In order to appeal to this new generation of customers, you need to adopt the mentality of continuous innovation. If you know your customers well and analyze their behavior regularly, you understand their buying drivers. By timely spotting negative trends and improving the customer experience, you motivate your clients to stay.

That’s how agile companies work. They make the ability to respond fast their first priority.

Not the right team — 14% failure rate

Root cause: lack of cross-functional practices

Often, business leaders confuse CX (customer experience) with UX (user experience) and delegate the responsibility for enhancing the customer experience to the UI/UX design team. That’s a mistake. Although both concepts are based on experience design, there’s a clear difference between CX and UX. UX is about how easy-to-use and helpful your digital product is; CX stands for how the customer feels about both the product and the entire brand throughout the customer journey. UX is just a part of CX.

That said, customer experience is everyone’s responsibility within your company. When designing it, bring a diverse team to the room — a CX strategist, UI/UX designer, product architect, marketing specialist, market researcher, sales manager, customer support rep, etc. As a result, you’ll be able to break down silos and design a truly unified positive experience across all points of contact with your customer.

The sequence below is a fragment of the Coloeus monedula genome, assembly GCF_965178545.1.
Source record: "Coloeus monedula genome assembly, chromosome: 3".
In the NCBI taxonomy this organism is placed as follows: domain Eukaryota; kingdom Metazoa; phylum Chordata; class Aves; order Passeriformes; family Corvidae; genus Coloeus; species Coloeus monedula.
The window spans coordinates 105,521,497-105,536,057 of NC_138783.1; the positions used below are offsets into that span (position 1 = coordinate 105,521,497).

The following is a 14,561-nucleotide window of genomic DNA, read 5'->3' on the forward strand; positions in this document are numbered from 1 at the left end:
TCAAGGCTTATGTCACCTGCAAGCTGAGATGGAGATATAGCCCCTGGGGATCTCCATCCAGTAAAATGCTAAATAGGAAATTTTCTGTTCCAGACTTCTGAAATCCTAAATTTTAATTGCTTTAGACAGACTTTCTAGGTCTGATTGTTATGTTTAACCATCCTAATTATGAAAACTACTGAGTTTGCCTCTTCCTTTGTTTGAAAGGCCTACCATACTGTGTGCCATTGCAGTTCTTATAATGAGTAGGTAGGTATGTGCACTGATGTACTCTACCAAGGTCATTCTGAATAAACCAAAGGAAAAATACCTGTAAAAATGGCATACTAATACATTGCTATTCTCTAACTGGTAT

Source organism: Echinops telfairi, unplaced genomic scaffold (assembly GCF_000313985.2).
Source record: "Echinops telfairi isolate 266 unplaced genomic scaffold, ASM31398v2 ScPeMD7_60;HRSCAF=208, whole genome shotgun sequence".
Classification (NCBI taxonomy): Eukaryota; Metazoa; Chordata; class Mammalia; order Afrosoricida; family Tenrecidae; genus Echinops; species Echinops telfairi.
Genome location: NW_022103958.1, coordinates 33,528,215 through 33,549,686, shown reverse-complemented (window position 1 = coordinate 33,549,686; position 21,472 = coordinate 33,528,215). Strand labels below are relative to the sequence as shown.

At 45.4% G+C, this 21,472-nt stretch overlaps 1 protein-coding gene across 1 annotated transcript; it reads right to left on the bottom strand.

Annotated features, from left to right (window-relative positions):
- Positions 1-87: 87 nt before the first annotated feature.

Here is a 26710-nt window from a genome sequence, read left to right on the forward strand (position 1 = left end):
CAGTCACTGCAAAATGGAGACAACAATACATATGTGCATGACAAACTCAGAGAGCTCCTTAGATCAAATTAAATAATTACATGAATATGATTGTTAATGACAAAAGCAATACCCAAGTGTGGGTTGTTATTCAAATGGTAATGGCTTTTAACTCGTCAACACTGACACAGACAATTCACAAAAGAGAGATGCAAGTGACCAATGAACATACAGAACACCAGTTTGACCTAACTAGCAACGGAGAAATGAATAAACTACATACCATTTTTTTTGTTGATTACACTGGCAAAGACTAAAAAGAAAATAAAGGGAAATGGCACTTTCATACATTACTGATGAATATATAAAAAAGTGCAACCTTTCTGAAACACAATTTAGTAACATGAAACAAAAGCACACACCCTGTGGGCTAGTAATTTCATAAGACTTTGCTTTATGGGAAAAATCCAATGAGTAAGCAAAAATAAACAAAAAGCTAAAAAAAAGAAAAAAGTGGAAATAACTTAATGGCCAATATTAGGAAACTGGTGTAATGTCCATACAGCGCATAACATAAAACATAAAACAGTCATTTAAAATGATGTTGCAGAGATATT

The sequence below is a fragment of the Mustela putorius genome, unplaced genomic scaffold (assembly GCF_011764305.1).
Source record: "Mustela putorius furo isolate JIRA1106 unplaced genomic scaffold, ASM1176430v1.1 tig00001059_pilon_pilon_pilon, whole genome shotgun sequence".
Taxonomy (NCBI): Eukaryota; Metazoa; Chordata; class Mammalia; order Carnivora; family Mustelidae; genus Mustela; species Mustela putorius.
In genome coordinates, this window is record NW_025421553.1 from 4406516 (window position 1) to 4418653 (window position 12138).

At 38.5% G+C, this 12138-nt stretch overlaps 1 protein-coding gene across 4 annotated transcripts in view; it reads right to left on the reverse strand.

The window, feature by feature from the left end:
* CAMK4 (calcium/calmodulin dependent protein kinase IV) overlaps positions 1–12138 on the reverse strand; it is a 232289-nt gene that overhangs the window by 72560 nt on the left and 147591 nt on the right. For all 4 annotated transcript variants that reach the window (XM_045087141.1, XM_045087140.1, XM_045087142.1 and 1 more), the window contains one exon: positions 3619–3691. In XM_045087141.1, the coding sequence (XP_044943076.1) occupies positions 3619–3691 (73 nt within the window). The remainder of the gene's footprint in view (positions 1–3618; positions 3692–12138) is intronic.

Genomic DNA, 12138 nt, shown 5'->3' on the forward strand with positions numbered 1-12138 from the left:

To make this shared goal stick in the minds of your employees, declare customer experience your core business value. That way, all teams will think about how their decisions or actions can ultimately benefit the customer on their journey.


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Creating a CX-driven business is not easy. And it is not fast either. Yet, it’s essential for surviving in the highly competitive market.

The good news is you can develop the CX mindset using the power of observation and creativity. Start noticing small things in your everyday life; things that are helpful, but are such a pain in the neck when it comes to the experience of using them. What could you do to make them better? Has anyone tried to improve them? What did they do right and wrong?

By thinking like this, you unmute the voice of the customer inside you. Over time, you’ll start listening to this voice when making business decisions. This is when you’ll become customer-obsessed. And if you need the same-mindset team that also has deep technology expertise and passion for innovation, you know where to find one 😉